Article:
Too much togetherness

Oh gosh, it’s probably not a good idea to put this down because it’s about someone else, and it’ll look as if I’m making fun which I’m not and assuredly you’ll make fun of me, but there we go. These things happen. I may remove it once you’ve had your opportunity to laugh at me. Or possibly tell me I’m a hussy. Or something.

I generally go on our *society I’m chairman of* visits, because they’re well organised, they get me to places and exhibitions I wouldn’t get around to visiting, I do something sociable as well as informative and interesting, often for less money than I could do it by myself, I meet members and make new friends, I see old friends. The Sage rarely comes but usually someone sits beside me on the coach and that’s good. I realise that I’m fairly high-profile and so I’ve made the effort to get to know people which doesn’t come naturally (you may find that not likely, but I assure you, I’m not as outgoing in person as in print. Even when I meet bloggers, I’m in my Z persona so it’s easier to be relaxed), especially if they come by themselves.

A year or so ago, a nice chap sat with me and we chatted, and that was fine. Since then, he’s made a point of sitting with me, and at last month’s lecture he booked his place there, as it were. Which was still fine. When we arrived in London, I went off with other friends for coffee and then we met again in the foyer and he asked me what I was doing for lunch and I said, deliberately casually, that I hadn’t thought about it and I’d see what I felt like doing. Silly, I should have said I was going with another couple. Anyway, later on while we were going round the first exhibition he suggested we have lunch together. I felt a bit twitchy by this point – I’m a loner really. I like being sociable, but I don’t like being obliged. However, okay, I agreed.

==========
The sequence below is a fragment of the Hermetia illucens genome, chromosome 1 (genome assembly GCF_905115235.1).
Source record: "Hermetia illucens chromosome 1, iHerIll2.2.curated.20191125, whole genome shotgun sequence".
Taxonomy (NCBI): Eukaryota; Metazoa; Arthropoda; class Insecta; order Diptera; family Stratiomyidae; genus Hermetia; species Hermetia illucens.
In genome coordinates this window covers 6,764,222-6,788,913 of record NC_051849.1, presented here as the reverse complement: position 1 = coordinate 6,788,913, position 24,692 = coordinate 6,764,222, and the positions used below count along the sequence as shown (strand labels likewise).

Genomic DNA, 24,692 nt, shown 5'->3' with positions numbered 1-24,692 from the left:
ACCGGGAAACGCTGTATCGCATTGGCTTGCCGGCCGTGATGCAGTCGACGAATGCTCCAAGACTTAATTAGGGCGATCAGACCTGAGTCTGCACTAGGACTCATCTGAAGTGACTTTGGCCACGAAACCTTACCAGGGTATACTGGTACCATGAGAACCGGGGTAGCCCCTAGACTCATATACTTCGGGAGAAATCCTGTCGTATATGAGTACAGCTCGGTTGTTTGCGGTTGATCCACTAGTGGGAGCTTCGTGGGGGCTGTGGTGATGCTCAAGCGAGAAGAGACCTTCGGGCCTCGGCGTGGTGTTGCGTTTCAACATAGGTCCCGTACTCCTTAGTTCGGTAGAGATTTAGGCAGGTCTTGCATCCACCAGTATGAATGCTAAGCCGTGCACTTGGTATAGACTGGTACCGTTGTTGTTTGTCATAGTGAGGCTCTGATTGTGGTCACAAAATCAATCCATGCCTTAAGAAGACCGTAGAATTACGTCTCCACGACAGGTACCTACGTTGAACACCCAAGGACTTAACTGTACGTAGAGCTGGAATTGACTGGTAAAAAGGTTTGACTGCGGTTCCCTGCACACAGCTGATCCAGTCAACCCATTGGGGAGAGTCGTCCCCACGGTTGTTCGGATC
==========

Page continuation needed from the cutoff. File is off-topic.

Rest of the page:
When I came out of the exhibition I pottered around the RA shop for a bit and then went down to the entrance hall, where he was waiting for me. We went over the road to the *Queen’s Grocer* as he put it and had lunch. He insisted on paying, to my embarrassment, and as I didn’t have a lot of cash on me and had meant to pay by card, I couldn’t insist on him taking the money so all I could do was thank him and say lunch would be on me next time *sigh*.

We went back, met my friends and had coffee together and then went to the second exhibition. Fortunately, for I like doing things like this alone, I’d booked an audio guide so we didn’t stay together. However, and I stayed a longer time in the exhibition than he did, he was waiting for me again and wanted to take me for tea. Fortunately, we met other friends and all sat together, but I found at the end he’d paid for my tea too. No really, I don’t care for this. I don’t like being under obligations and I like to pay my way. I was so edgy during tea that I chatted to my (female) friend and left her husband to talk to him, and then another couple turned up so the conversation became general. I slept part of the way home, so chatted only intermittently.